I instantly smiled when I saw the orange Hey sign and knew that I'd be spending a lot of time here. And even though my time in Japan was finite, I was fine with being taken in by whimsical wandering. I mean, I was finally here and looking at all these games with my own four eyes. I really let myself be who I am. That's a strange thing to say, but when we're at work or around other people who we don't think would be able to handle our true selves, then we just wear the mask of public acceptance. But I felt like I could act more freely — not just because I was traveling alone — since Japan has different ideas about what is socially strange. All of those nerds indulging in their hobbies is the norm and it was great to join them and see that other people get as hype about manga and/or anime as I do with Super Turbo.

The four 10JPY ST cabs at HEY aren’t exactly side-by-side. You can see the 1/2P signs above the cabs.

I snapped this picture after I already toured all of Hey's floors and looked at all of the popular, new, and obscure games they had. Even the obscure games were in cabinets where the Insert Coin sticker said ¥100. I'm not sure if that accurately reflects the actual price to play, but really? A dollar to play? That's pretty ruthless, but it would definitely make you hone your skills quick and take the game seriously (as well as keep Hey operating). The level of smoke wasn't too bad, nor was it in Versus. In fact, I got a bit of a secondhand high a few times. Or was it just a feeling of slight lightheadedness? In any case, if you look at the picture, the player in the winter hat who is second from the left is “Sako Diamond Lane” or the N. Hawk who defeated me in the Versus East-West battle. I got to play him a bit more, but after he left I never saw him again. The guy in the red sweater on the far right was at Versus, Isaji Cammy.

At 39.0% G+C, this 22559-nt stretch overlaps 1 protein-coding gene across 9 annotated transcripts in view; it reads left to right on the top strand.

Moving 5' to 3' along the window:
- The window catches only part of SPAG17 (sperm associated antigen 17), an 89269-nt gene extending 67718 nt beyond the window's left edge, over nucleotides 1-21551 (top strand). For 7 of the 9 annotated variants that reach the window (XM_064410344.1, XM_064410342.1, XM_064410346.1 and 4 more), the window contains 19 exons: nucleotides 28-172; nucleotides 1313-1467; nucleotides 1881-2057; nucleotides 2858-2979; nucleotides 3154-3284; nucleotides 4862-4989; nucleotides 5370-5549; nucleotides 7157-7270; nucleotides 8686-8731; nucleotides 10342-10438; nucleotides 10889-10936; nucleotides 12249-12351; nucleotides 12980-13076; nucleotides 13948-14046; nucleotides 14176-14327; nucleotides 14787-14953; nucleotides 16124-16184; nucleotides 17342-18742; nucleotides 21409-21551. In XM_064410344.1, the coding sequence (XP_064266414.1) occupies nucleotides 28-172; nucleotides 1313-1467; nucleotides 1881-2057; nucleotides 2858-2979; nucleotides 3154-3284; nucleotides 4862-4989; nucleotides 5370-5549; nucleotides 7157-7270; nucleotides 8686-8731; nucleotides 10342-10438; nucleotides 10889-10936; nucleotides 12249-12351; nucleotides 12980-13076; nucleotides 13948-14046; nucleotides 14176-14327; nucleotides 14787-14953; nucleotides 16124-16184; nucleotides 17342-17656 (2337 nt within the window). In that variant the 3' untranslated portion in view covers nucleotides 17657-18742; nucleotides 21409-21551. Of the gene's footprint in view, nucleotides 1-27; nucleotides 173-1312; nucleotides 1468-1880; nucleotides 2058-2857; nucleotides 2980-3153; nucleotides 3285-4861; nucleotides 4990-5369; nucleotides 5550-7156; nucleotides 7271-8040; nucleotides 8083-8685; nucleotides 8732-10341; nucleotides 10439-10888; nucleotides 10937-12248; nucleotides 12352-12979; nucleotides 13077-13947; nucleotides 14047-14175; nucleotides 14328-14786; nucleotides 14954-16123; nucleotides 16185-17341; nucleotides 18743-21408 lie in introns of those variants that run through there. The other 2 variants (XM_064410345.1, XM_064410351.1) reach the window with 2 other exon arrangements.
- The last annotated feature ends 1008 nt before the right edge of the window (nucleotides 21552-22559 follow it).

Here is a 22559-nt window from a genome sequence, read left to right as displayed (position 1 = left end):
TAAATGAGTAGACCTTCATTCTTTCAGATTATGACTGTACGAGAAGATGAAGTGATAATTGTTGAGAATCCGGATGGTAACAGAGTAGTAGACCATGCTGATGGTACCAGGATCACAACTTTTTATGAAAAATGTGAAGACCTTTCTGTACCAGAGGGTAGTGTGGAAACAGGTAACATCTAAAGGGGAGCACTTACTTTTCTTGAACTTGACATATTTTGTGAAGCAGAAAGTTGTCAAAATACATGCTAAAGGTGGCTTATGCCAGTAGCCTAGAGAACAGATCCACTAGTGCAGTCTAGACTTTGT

First, I observed for a bit to see how things worked. There were a few other people watching and once in a while, they'd jump on, too. It should be noted that when you lose a game, you should stand up and step aside so someone else can play. Even if there's no one around (or it doesn't seem like there is), you should at least stand up and make it obvious that there's an open spot. It's a little weird, but it's Japan's courtesy culture. If no one claims your spot, you can recoin and rejoin. Sometimes there will be other people watching, but no one makes a move to join — my guess is that no one wishes to challenge the champion opponent. I spelunked my pocket to fish out some ¥10 coins.

About a dime per game. Sugoi!